In conversation with award winning author, Keenan Powell

James:                  When did you first realize you wanted to be a writer?

Keenan:               Writing has always been a part of my life. I was an avid letter writer in high school. In college, I majored in broadcasting which necessitated a lot of writing. Then law school. I’ve been practicing law since 1983 which means I write every day. So, when the idea struck me for my first book, DEADLY SOLUTION, I thought, “Why not?” Then when I couldn’t get past the third chapter because I had no idea what I was doing, I knuckled down and began my ongoing study of the art and craft.

James:                  Your journey seems like a very natural and logical progression.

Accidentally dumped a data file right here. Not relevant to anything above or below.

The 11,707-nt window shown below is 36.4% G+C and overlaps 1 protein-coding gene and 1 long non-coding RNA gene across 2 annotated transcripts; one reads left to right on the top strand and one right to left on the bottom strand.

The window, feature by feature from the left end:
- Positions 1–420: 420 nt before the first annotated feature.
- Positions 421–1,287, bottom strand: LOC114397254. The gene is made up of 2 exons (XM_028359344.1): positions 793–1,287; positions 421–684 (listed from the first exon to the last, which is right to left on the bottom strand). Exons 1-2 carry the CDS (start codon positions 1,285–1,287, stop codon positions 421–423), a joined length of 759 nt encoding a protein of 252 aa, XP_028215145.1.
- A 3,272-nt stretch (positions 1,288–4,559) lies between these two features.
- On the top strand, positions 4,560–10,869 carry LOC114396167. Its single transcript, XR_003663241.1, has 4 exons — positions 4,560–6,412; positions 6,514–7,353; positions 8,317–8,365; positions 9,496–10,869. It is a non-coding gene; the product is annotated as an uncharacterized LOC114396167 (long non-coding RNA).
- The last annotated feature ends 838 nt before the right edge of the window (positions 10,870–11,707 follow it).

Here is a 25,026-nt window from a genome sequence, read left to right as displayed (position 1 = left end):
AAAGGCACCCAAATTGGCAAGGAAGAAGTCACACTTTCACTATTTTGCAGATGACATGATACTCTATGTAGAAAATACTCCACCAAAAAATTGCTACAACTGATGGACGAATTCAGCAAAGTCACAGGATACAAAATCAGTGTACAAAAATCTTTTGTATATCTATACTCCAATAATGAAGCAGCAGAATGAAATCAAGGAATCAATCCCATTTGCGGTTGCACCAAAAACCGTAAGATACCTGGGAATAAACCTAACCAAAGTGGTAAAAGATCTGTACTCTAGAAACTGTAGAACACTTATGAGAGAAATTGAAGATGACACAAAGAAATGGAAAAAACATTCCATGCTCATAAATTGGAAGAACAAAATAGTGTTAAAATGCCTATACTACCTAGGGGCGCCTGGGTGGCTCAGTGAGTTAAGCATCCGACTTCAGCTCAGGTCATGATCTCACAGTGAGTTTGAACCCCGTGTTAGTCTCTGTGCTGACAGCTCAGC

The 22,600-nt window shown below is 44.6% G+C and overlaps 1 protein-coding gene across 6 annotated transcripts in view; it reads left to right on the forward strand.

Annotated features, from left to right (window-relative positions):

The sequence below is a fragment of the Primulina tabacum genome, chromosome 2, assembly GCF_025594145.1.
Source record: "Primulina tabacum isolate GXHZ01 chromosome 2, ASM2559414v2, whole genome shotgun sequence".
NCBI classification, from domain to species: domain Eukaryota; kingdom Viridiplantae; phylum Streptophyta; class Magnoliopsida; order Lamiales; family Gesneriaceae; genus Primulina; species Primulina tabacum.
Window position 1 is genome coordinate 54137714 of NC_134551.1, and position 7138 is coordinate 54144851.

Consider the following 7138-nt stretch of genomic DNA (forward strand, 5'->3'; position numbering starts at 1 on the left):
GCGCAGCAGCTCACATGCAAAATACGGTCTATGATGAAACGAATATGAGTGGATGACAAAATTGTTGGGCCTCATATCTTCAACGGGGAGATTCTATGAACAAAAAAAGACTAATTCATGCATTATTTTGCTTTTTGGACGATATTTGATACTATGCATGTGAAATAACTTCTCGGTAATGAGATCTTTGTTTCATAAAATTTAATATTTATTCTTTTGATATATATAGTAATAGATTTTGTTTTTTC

James:                  What are common traps for aspiring writers?

Keenan:               Fear. Everyone has it, even the most seasoned and accomplished authors. Fear has absolutely nothing to do with the quality of what you’re producing. Fear is a function of internal processes. But you can use it to motivate yourself to study the art and craft.

James:                  Well put, Keenan, and very insightful. One of the biggest killers of productivity and success is fear.F.E.A.R. has two meanings: ‘Forget Everything And Run’ or ‘Face Everything And Rise.’ The choice is yours. Your attitude, not your aptitude will determine your altitude. Focus on things you can influence and set goals. A goal set is halfway reached.

James:                  Does a big ego help or hurt writers?

Keenan:               To be honest, it seems to be serving certain writers quite well. But I think in the long run, bluster will only get you so far. You have to produce. And the writers who do really well are, by and large, people who are genuinely motivated to participate in the writing community and support other writers.